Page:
The Homes Fit for Habitation bill became Law on 20th March 2018. Landlords must maintain rental properties to decent housing standards, and cannot evict tenants if there are outstanding repairs.
Homes fit for habitation
The Homes (Fitness for Human Habitation) Bill came into force on March 20, meaning all landlords in England have to make sure their properties are fit for human habitation throughout the course of a tenancy. Basically the HHSRS guidance has now become law.
If landlords fail to comply with standards set out under the Housing Health and Safety Rating System, their tenants can take legal action against them even though the tenant may be in arrears. Further, a Landlord cannot evict a tenant if there is a complaint against him for disrepair, so the law is definitely in favour of the tenant and at the landlords expense.
While the bill could mean higher costs for landlords who need to get their properties up to scratch, it has been widely welcomed by trade bodies in the sector for giving renters greater protection against rogue operators.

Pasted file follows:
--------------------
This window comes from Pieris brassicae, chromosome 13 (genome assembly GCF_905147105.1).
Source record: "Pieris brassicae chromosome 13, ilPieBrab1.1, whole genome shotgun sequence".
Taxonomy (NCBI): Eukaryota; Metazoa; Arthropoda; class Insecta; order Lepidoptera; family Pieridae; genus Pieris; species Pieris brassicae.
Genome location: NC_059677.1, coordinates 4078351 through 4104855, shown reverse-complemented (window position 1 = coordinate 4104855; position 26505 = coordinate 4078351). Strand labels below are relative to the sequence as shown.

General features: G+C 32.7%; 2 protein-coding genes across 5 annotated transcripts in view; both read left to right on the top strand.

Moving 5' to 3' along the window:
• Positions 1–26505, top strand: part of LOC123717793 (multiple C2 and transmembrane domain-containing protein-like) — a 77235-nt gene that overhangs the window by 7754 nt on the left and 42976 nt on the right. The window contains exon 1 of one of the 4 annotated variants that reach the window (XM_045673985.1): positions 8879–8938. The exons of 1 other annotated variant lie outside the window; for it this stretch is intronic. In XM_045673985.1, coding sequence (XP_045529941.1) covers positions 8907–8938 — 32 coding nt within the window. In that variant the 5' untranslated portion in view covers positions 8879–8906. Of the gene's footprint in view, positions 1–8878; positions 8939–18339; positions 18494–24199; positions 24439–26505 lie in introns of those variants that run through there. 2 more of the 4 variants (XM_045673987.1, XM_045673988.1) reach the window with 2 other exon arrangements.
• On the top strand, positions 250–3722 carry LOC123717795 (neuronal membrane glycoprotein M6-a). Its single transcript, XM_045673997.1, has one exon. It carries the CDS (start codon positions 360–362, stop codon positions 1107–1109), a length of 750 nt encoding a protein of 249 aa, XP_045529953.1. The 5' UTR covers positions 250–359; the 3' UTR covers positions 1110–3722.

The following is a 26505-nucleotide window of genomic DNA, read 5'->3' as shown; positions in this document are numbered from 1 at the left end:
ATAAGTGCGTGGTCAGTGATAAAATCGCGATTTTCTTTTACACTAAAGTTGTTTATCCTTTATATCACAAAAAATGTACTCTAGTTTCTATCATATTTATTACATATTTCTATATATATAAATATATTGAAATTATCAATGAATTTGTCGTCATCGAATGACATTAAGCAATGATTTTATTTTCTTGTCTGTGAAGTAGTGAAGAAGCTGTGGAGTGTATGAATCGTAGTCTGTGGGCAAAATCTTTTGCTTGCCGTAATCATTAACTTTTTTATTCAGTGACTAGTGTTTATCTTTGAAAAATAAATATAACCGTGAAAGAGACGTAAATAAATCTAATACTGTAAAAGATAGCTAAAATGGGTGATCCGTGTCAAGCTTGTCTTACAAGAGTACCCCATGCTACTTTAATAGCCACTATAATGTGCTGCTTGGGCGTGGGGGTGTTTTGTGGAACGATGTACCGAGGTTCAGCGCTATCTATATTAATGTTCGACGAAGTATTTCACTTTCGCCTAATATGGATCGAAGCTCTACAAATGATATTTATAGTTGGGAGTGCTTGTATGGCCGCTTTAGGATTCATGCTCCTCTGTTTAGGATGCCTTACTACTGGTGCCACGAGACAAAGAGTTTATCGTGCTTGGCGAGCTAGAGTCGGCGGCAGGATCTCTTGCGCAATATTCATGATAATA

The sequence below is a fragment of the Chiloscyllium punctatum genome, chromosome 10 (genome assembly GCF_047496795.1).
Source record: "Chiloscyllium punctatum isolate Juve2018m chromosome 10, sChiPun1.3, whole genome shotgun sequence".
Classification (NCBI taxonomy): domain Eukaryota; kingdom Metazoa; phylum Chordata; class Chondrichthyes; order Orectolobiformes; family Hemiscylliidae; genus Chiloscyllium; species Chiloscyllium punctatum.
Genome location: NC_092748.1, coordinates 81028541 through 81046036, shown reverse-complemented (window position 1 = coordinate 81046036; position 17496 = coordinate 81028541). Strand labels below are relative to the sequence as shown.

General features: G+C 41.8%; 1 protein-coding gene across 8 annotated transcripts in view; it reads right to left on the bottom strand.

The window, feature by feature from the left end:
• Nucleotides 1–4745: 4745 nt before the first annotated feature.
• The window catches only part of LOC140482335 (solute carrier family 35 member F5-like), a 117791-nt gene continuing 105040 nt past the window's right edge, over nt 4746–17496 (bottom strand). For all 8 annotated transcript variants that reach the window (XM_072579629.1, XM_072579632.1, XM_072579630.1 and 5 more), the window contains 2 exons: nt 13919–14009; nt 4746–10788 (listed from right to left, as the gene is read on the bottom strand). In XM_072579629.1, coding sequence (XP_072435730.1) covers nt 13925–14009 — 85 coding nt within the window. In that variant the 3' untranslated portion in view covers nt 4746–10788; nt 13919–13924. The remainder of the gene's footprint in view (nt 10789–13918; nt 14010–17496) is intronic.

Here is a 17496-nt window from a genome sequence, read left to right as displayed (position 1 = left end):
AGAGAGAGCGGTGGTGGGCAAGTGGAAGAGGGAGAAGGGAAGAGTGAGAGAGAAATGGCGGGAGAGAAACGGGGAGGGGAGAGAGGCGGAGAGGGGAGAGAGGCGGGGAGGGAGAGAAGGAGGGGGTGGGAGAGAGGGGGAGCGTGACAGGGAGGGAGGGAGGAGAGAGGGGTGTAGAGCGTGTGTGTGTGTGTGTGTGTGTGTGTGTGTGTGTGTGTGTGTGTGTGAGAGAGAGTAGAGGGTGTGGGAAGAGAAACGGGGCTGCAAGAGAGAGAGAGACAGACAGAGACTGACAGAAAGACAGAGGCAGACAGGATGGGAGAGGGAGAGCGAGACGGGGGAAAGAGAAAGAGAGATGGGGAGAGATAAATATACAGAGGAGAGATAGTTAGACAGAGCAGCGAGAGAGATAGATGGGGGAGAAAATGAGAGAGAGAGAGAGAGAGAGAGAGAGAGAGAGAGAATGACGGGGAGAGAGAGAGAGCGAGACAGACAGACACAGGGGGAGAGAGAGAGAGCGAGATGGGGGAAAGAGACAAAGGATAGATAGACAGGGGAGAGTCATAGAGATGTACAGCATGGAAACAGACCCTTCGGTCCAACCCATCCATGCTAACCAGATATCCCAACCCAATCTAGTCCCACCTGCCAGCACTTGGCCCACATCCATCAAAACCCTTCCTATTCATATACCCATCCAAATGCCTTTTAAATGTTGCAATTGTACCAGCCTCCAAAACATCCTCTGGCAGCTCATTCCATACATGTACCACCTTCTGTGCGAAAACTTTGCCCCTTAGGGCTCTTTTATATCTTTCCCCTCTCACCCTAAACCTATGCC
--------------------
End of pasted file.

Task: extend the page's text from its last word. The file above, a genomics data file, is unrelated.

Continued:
Shelter has reacted quickly, and is searching for any outstanding repair issue on any of its clients who are facing eviction for rent arrears or on Section 21 possession orders. If they find any, the court will rule in favour of the tenant, and will require the landlord to do any outstanding repairs and get the property up to standard, regardless of the tenant's arrears or a tenant breaking the terms of the tenancy agreement in other ways. We have had a case where Shelter have paid for a surveyor to go into the property and prepare a schedule of repairs needed in order to present this to the court in defence of the tenant.
So the lesson here for Landlords is - Be Aware. Landlords are responsible for keeping rental properties up to standard, regardless of how bad the tenant turns out to be, how they live or what they do.